FIG. 3 is a block diagram of an illustrative embodiment of a method according to the present invention;
FIG. 4 is a block diagram of another illustrative embodiment of a method according to the present invention;
FIG. 5 is a block diagram of an illustrative embodiment of an apparatus according to the present invention; and
FIG. 6 is a block diagram of an illustrative embodiment of a system for detecting errors in models that were restricted according to the present invention.
As described above, a model of a system (i.e. a system model) is basically a computer program that is designed to behave in the same manner as the actual system. That is, a system model is designed to accept inputs, perform functions and generate outputs in the same manner as would the actual system. The behavior of a system model can be imitated or represented by a finite state machine. A finite state machine is essentially a system of states and state transitions which defines the possible modes of operation (i.e. states) that a system can enter, and the conditions upon which the system will transition from one mode to another mode (i.e. the state transitions).
The states and state transitions of a finite state machine form what is called a state space which spatially represents or defines the behavior of a given system or system model. That is, the state space spatially represents the conditions upon which the system model will make a transition from one state to another state. The conditions are generally expressed in terms of inputs and variables of the system model. That is, the condition upon which a finite state machine transitions from one state to another state depends on the values assumed by given system model inputs and system model variables. As a result, the behavior of a system can be checked and/or tested by examining the behavior of a finite state machine which represents the system model in response to the inputs and variables of the system model taking on different values.
An illustration of a state machine 10 which represents the behavior of only a portion of a given system model is shown in FIG. 1. As shown, state machine 10 has a set of states 1113, and a set of state transitions 1416, and 191195. State transition 14 defines the condition (i.e. Variable A=1, Variable B=0 and Input S=0) upon which the system model transitions from state 11 to state 12. State transition 15 defines the condition (i.e. Variable A=0, Variable B=0 and Input S=0) upon which the system model will transition from state 11 to state 13. State transition 16 defines the condition (i.e. Variable B=1) upon which the system model remains at state 11. State transitions 191195 are shown only to illustrate that state machine 10 only represents a portion of the system model, and thus does not include all the states and/or state transitions that would be included in a state machine representing the behavior of the entire system model.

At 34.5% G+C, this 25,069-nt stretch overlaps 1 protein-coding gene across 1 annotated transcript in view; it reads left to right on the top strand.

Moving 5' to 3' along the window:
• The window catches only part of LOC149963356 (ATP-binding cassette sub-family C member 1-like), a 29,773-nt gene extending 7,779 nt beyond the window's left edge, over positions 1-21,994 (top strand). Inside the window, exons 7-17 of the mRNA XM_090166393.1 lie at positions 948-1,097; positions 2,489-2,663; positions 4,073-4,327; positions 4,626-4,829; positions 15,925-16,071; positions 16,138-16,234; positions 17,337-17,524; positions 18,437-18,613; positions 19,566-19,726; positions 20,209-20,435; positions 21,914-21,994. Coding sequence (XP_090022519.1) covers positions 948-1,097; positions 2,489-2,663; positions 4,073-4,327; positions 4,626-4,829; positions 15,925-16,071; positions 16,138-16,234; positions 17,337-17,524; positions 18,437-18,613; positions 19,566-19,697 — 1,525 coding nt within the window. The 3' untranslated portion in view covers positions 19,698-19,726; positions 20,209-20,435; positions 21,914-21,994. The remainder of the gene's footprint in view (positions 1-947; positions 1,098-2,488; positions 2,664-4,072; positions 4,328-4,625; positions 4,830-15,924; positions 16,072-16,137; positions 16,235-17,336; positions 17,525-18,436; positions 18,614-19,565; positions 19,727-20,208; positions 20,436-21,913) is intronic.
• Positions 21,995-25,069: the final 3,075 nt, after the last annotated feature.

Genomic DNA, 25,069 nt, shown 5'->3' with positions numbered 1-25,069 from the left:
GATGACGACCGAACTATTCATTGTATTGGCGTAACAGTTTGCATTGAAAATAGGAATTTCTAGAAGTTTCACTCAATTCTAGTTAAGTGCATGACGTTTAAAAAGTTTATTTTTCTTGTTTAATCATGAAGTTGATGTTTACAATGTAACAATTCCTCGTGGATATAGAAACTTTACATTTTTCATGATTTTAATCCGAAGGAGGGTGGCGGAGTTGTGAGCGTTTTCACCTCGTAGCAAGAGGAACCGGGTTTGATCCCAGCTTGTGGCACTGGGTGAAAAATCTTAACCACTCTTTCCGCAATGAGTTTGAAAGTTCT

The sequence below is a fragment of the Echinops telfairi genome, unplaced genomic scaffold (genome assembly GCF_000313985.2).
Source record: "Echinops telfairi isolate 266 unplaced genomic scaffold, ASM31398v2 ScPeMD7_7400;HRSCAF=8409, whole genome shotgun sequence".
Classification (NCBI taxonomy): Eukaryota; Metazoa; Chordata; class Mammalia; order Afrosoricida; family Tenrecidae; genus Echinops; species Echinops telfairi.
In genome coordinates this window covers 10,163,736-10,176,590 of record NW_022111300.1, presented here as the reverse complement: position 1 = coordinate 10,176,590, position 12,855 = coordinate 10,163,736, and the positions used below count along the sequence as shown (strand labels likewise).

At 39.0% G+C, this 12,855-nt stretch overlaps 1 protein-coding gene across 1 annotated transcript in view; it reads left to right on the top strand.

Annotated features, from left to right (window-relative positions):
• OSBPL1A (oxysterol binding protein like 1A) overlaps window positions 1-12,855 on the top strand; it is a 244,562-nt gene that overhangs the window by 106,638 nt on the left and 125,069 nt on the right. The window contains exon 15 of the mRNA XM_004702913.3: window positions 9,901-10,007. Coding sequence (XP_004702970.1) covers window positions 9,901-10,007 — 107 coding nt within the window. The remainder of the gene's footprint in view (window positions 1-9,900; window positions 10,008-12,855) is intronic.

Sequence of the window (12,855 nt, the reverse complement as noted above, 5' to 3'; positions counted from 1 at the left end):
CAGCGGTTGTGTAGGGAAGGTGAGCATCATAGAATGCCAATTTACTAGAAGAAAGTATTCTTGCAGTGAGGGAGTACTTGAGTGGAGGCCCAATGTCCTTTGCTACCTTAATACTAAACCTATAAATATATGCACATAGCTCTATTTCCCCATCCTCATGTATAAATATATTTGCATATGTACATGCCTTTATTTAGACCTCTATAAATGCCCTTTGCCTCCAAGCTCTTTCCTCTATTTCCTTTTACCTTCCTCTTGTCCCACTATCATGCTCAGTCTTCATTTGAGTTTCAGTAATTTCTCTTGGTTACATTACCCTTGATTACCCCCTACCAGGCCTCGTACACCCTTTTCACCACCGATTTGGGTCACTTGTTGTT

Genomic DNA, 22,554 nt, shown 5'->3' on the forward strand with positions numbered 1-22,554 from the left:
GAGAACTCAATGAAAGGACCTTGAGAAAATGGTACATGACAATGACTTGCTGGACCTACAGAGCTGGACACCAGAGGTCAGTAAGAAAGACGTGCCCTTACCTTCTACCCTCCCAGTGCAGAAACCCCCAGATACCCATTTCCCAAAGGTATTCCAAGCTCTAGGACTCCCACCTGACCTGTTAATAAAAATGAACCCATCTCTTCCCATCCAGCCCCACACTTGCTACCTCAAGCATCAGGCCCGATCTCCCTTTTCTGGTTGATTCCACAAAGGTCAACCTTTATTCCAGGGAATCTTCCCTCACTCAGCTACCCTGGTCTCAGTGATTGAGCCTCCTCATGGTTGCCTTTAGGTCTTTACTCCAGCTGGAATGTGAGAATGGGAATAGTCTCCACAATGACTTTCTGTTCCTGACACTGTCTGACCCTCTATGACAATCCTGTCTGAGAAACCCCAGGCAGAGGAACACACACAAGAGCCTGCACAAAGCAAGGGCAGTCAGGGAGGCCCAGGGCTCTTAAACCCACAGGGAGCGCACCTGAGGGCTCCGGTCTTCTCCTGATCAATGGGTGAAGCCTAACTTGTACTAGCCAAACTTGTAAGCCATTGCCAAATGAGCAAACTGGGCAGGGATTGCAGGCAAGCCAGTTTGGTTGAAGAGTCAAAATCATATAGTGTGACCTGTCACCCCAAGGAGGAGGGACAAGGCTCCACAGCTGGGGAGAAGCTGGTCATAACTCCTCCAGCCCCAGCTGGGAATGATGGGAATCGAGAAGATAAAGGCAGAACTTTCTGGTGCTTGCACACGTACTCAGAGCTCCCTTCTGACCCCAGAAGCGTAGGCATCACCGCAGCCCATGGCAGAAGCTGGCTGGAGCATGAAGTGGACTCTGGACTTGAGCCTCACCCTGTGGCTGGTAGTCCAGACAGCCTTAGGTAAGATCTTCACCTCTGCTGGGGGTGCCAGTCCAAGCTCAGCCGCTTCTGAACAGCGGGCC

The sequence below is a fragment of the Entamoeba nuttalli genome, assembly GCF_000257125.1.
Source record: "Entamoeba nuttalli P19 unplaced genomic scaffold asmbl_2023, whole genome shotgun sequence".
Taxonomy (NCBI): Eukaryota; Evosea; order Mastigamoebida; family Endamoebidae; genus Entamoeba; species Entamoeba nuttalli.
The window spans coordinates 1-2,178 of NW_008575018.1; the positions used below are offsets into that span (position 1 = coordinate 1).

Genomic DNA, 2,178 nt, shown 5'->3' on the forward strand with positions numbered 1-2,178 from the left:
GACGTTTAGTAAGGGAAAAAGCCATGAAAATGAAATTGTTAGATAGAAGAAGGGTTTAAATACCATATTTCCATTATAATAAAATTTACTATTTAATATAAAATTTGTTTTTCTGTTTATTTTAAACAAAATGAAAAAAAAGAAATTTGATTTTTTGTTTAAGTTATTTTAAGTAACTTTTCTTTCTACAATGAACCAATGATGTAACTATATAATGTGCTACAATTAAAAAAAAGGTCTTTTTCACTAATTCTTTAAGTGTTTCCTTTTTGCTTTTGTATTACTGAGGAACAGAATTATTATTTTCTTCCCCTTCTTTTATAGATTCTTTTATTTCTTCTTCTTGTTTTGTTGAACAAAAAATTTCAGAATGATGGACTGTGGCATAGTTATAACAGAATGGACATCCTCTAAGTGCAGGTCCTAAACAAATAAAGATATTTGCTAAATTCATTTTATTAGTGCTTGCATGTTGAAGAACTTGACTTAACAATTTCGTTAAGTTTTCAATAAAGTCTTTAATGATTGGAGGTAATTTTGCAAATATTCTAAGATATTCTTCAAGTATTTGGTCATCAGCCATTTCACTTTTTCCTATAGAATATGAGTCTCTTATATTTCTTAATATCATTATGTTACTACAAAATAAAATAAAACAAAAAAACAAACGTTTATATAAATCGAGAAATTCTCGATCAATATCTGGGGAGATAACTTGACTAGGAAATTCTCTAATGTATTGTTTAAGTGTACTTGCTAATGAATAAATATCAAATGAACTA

In this example, Input S is an input (e.g. a voltage level) to a system model (e.g. an oven that bakes a circuit board), whereas Variables A and B are program variables (e.g. Variable A being a measure of the temperature inside the oven, and Variable B being the measure of the temperature outside the oven) which are used by the system model to imitate or define the behavior of the actual system (e.g. the oven). A value input to Input S is said to be a value assumed by Input S. It is the past and/or present values assumed by Input S, as well as the past and/or present values assumed by Variables A and B that may, but not necessarily, control the values that are presently assumed by Variables A and B. Thus, it can be understood that the behavior of state machine 10 (and thus the portion of the system model represented by state machine 10) depends on the sequence of values input to Input S.